It was only hours before the grand finale of reality singing competition Akademi Fantasia and 24-year-old finalist Sufi could barely sing.
“When we had our soundcheck and dress rehearsals the day before, everything was going so smooth. I was prepared,” he recalls in an interview.
“When I got to the venue at noon that day and tried to sing, nothing came out,” says Sufi, eyes wide with bewilderment behind his oversized glasses.
“I almost had no voice.”
For the uninitiated, Akademi Fantasia (AF) is one of the country’s most popular reality talent series which gave birth to popular local singers such as Mawi, Stacy, Hafiz and Hazama.
More than just a singing competition, the show educates and grooms its contestants, also known as “students”, throughout its 10-week broadcast.
“I cried for a while and I asked myself why I had to fall sick now of all those 10 weeks? Perhaps God was testing me,” says the Singaporean singer donning a white tee, a light jacket and a cap turned backwards.
Down with a high fever (“I still remember it was 39°C,” he says), a shivering Sufi soldiered on and performed the vocally-demanding Kisah Dua Muka, an original, and Andaiku Bercinta Lagi made popular by Mojo.
“Towards the end of the second song, there was a break in the music for a few seconds (before he had to take on a high note) and I was wondering if I should go for that crazy note,” recounts Sufi. He did and nailed the note, drawing roaring applause from the audience.
“That was pure luck,” he says, shaking his head in disbelief. “Just pure luck.”
With 41.3% of the votes (runner-up Syamel scored 21.3%), Sufi was named winner of AF Season 12 – a first for a Singaporean. “I thought it was almost impossible. It has never been done before,” he describes the win.
Sufie Rashid – or simply, Sufi – first fell in love with music when he picked up the guitar at 15. “It became so addictive I started learning other musical instruments like piano and drums,” says the singer who credits Aerosmith and Queen as his earliest influences.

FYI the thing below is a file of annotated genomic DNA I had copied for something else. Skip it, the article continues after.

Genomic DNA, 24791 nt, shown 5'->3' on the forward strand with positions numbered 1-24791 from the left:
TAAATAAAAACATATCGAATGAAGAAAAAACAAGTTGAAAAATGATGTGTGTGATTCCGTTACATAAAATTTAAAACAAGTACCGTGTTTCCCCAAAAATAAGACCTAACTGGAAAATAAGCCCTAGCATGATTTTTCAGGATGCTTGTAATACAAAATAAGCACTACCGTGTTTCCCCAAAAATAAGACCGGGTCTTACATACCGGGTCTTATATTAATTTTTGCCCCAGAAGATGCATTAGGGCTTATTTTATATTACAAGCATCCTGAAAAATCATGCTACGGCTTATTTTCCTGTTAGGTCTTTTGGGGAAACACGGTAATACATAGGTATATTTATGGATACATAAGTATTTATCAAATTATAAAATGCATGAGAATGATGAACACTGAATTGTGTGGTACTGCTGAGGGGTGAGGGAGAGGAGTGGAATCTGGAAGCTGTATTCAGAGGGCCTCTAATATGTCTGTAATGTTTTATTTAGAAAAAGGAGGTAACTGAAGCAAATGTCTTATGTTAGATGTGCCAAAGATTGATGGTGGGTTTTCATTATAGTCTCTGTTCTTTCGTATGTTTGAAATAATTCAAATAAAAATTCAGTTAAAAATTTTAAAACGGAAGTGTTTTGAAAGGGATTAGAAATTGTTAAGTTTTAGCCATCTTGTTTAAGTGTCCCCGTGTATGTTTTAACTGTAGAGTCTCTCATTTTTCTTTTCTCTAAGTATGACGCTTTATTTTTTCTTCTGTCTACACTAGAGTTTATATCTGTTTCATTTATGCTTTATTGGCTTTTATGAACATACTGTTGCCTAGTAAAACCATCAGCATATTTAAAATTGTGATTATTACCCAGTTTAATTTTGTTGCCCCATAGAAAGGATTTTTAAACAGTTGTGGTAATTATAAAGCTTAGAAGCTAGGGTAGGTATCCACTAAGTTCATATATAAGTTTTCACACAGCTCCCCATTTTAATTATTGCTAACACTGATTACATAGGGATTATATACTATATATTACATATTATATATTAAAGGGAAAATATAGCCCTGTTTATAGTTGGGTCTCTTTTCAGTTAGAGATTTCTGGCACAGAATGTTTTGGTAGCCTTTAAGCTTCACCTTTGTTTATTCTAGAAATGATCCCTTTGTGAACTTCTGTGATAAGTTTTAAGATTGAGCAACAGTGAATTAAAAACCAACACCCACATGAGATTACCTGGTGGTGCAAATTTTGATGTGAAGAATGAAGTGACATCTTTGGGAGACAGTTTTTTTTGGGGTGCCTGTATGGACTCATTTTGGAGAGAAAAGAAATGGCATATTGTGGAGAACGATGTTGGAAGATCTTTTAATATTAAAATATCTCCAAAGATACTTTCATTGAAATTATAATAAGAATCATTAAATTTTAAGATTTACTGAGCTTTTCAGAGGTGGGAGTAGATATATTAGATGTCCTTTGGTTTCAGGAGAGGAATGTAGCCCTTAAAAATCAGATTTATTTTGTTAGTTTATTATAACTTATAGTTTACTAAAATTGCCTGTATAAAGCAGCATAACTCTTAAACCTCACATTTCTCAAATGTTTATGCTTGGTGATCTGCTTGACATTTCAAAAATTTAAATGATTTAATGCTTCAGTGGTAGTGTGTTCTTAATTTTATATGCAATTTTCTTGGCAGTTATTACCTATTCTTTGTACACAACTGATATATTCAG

But Sufi shelved his passion, furthering his studies in biotechnology, and later worked in a bank for a year, until he started competing in a number of reality talent shows including SGMania where he placed second.
Although he never came out tops in any of them, the experience was enough to encourage him to pursue singing professionally. His self-penned Tiada Pengganti won Best Singapore Song at the Anugerah Planet Muzik last year.
“My friend Aisyah joined AF in 2013. We used to compete together on other shows. After her stint with AF, I saw a lot of differences in her. Her voice became something else. So I thought if I could better myself, why not?” the singer explains joining AF, his fourth reality singing competition.
Sufi says he doesn’t think he has an advantage over other AF contestants as the technical aspects of what goes on in a performance is different in Singapore compared to Malaysia: “There are only a few things I can apply based on my experience like my stage presence or things like holding the mic. Coming here, it’s a total fresh start for me.”
Sufi was a frontrunner from the start, delivering one solid performance after another, especially his turn on Michael Jackson’s Black Or White. “It was the first time in my whole life I danced and sang. I wasn’t concerned about my singing. It was fun. I was performing,” he recalls with fondness.
Another performance that definitely had people talking was Sufi’s rendition of Search’s Mentari Merah Di Ufuk Timur. Judge Rozita Che Wan commented his performance was too “soft” for the show’s rock-themed episode. AF principal Edry Abdul Halim disagreed, and in turn voiced his dissatisfaction of the actress’ comment. Disappointed, Rozita later pulled out from the show.